According to the Medium Term Expenditure Framework (MTEF), Nigeria is set to borrow over ₦11 trillion next year to fund its budget deficit. That’s about 5% of our GDP—higher than the 3% threshold stated by the fiscal responsibility act of 2007.
There are no signs that the government will soon reduce its record-high borrowing trend. Even worse, the ministry of finance and the budget office have already budgeted to spend more on petrol subsidies than the government will earn.
With the above track record of borrowing and spending, it might be easy to conclude that investors and lenders will be unwilling to give the Nigerian government even more money. But the reality is far from that. While speaking about this in the Stears Newsroom, our finance analyst, Yomi, commented that "even with Nigeria's debt servicing ratio being more than 100%, when the FG issues a bond, it would still be oversubscribed (lenders were willing to invest more money than Nigeria requested)".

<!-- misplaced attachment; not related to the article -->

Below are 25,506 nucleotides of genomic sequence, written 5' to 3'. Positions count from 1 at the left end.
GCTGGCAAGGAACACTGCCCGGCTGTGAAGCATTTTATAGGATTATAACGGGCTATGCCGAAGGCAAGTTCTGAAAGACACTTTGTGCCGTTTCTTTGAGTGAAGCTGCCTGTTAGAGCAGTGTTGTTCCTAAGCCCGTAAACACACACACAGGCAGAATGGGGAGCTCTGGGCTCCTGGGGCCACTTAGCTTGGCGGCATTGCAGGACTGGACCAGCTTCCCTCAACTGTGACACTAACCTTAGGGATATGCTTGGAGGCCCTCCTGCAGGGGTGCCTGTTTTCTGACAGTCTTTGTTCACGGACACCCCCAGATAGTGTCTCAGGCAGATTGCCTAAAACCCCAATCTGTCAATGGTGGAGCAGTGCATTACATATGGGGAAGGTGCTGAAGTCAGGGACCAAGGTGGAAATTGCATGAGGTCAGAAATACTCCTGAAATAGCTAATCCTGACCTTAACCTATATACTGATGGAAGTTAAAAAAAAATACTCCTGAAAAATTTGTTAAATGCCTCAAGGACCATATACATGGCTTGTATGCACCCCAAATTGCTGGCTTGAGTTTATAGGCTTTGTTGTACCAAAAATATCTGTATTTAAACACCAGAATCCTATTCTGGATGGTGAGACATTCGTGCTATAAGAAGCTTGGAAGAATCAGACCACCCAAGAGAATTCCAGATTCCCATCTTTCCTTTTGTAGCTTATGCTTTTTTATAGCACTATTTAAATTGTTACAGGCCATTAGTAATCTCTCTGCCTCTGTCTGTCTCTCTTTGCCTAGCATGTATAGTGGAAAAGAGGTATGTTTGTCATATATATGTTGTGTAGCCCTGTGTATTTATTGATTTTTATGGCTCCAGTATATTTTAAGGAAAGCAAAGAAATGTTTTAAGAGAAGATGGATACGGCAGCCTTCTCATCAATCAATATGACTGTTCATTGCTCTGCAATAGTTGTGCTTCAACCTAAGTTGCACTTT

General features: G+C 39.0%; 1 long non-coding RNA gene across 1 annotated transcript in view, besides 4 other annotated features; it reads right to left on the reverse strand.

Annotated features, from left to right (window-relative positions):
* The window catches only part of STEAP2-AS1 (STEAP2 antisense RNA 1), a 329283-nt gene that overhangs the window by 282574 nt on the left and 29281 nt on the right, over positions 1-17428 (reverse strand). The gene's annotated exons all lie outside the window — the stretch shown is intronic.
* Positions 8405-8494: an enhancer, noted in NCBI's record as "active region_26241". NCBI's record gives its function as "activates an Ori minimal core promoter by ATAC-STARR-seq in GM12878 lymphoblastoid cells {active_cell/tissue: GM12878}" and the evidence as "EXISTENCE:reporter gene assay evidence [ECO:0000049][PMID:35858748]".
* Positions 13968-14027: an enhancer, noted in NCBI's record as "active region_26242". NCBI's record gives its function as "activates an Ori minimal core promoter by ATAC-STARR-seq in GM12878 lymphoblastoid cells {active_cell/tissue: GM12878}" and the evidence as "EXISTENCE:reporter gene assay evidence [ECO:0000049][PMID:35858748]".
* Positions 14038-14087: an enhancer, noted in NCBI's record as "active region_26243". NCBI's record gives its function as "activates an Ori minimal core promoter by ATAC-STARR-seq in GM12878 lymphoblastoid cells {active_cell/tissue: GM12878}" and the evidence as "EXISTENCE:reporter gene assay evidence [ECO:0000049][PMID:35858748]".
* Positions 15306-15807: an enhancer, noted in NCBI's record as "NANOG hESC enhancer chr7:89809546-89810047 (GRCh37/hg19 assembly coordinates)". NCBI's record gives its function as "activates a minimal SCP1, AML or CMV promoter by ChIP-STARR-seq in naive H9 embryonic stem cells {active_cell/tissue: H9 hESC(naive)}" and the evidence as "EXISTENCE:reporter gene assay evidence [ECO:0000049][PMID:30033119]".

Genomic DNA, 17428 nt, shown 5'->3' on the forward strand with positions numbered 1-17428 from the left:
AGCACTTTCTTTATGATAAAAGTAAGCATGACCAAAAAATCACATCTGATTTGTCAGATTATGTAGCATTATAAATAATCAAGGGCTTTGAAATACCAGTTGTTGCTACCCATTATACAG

So that’s what I want us to focus on today. Why would any investor be willing to give Nigeria more money when it is clearly in fiscal distress?
Run for safety
The first thing we need to understand is that lending is an investment. I give you money for some time; you give me back at a